The final list of double screened output for last week resulted in 58 charts with multiple buy signals, and 25 with more than one sell signal. These numbers reflect a rangebound but volatile two way market. Meanwhile, on Friday alone there were 16 buy signals and 11 sell signals.
Considering that there are over 10,000 stocks in the screened universe, these are small numbers. The tilt to the buy side is insignificant. I see no reason to get excited about the market’s direction, either way. Non-subscribers click here for access.
Regardless, my task is to unearth trading opportunities, regardless of the environment, so I undertook the usual visual review of the 58 multiple buys and 25 multiple sells. When I reviewed the 58 buys I was underwhelmed. Except for one chart, none appeared to have the potential for a sustained swing. I did pick the one chart to add to the list, XXXX. Non-subscribers click here for access.
That will leave us with XXXX and XXXX on the long side. Really, I couldn’t make this stuff up if I tried. Non-subscribers click here for access.
Then I reviewed the 25 short sale candidates. What I found was ambiguity. Many of these stocks had already been pounded into the dust, and did not appear to have the potential for significant downside swings in the short run. Part of the problem is that stocks that have dropped from triple digits to mid to low double digits play tricks with your eyes on the scales. It’s difficult to conclude that they still have significant percentage downside. It would appear that they need to bounce first. In some cases, they’ll just slither lower, but I’m loathe to try to pick those because of the potential for vicious dead cat bounces. Non-subscribers click here for access.
That’s a long way of saying I added no shorts to the list this week. The time has come for summer fun, and patience, waiting for better looking setups. Non-subscribers click here for access.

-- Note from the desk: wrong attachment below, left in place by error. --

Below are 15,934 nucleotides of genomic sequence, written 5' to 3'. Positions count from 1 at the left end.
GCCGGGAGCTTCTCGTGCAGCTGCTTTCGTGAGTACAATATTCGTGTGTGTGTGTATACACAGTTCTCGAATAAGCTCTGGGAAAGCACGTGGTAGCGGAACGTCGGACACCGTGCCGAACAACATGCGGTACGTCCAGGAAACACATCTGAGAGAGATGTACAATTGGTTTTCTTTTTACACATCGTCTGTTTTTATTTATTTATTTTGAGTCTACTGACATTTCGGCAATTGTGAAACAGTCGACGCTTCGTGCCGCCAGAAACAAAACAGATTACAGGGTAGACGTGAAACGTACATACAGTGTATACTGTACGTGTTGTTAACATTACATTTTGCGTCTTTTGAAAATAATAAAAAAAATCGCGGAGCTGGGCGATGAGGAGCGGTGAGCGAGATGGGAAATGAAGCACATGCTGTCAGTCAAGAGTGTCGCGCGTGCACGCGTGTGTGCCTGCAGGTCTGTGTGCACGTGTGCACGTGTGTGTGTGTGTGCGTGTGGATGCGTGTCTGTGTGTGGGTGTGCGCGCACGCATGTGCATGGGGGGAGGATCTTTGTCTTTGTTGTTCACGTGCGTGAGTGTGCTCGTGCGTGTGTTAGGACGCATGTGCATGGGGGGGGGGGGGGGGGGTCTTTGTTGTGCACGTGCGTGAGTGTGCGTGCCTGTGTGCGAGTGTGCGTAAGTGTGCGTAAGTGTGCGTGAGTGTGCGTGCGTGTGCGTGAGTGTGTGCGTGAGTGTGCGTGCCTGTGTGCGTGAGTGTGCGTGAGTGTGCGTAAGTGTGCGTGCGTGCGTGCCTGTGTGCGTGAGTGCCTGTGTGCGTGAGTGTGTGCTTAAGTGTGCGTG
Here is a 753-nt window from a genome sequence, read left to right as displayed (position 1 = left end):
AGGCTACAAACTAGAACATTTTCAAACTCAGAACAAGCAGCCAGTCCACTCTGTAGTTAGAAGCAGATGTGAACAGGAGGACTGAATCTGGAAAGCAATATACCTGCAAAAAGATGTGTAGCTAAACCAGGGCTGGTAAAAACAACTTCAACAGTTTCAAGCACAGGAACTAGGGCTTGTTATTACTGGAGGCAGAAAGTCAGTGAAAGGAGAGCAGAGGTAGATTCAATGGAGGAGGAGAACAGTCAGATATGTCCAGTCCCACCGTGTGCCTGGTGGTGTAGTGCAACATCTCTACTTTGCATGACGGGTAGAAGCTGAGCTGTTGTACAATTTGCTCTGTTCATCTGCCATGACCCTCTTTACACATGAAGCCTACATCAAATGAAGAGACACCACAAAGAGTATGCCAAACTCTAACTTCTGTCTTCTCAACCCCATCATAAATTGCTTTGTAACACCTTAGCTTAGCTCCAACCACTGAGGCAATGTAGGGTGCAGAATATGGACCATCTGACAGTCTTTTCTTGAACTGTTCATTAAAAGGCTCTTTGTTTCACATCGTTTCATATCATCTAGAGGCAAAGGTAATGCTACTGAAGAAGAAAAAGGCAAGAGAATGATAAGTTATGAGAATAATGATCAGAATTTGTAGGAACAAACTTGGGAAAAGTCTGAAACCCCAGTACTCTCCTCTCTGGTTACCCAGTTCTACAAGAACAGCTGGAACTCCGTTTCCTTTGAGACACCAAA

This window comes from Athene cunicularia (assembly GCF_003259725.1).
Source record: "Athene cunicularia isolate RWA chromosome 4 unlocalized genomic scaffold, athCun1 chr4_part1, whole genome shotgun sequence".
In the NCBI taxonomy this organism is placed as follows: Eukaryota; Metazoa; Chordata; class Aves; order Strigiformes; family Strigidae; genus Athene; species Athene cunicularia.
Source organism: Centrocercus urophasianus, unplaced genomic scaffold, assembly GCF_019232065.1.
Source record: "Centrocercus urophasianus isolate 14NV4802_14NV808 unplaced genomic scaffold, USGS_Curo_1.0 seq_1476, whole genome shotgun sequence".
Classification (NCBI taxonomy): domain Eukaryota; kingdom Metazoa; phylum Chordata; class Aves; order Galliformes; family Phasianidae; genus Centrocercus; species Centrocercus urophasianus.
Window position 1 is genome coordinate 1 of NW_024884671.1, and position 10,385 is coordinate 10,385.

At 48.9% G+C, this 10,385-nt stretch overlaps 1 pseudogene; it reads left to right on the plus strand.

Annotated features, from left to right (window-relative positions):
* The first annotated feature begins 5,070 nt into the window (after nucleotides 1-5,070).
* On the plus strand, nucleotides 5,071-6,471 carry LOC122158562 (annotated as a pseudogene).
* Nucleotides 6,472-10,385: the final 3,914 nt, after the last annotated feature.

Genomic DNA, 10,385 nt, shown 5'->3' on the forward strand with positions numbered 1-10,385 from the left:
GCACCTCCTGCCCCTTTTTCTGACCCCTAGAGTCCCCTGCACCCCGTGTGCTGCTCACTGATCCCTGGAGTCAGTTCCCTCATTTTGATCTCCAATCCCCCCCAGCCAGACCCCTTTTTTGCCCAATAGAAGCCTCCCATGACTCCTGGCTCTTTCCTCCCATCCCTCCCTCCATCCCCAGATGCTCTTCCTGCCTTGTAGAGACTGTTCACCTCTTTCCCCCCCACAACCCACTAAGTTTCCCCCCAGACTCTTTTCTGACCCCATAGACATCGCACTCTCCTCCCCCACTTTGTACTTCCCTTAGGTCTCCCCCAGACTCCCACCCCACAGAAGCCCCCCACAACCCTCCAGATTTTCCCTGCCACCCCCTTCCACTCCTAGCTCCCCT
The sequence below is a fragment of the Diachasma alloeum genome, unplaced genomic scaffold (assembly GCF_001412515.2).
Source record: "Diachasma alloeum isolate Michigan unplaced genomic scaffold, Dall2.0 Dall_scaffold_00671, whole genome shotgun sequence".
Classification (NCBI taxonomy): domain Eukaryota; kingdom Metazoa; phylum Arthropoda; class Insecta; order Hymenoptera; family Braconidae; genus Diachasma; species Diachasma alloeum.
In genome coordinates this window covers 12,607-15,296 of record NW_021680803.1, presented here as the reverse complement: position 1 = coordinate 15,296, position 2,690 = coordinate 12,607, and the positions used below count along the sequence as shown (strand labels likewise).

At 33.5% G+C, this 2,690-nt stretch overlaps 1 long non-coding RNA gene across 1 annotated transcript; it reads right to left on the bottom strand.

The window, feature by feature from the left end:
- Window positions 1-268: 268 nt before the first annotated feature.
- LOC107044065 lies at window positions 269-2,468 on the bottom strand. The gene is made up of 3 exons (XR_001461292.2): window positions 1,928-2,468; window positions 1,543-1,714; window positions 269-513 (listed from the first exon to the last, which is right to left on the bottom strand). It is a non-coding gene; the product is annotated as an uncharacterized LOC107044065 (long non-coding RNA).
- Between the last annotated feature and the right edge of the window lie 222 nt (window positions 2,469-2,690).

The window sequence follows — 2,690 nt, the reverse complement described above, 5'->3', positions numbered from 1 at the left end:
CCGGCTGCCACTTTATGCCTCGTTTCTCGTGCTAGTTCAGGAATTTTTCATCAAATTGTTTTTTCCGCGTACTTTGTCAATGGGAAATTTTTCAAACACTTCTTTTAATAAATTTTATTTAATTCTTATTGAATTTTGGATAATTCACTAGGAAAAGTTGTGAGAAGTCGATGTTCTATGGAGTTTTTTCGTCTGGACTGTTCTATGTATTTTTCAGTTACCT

The screen results come from a universe of approximately1200-1500 stocks daily that meet the criteria of trading above $6.00, and with average volume greater than a million shares per day. I start the weekly process by screening for daily buys and sells from the previous Friday through Thursday. I then rescreen that output, for additional signals in the progression on Thursday and Friday. Non-subscribers click here for access.
The percentage gain is based on 100% cash positions, with no margin and no use of leverage or options. Non-subscribers click here for access.
Last week I had said, “Nothing doing,” as I eyeballed the charts that the screens had spit out, and saw little opportunity either way, except for XXXX on the long side and PUMP on the short side. Well, PUMP got stopped up, and XXXX sprang xxxxxx, and it was all we were left with. Non-subscribers click here for access.
With PUMP stopped out early, and holding only xxxx until the end, last week, the list of two had an average gain of 6.8% with an average holding period of 8 calendar days. As always, that includes both picks closed during the week, and those still open on Friday, in this case, just the one. Non-subscribers click here for access.
Picks closed out in June averaged a gain of 10.1% on an average holding period of 17 calendar days. That works out to an average of 4.1% per week. There were 12 closed picks. The win rate was 75%. I would hope to continue that, but it is by no means a given. Non-subscribers click here for access.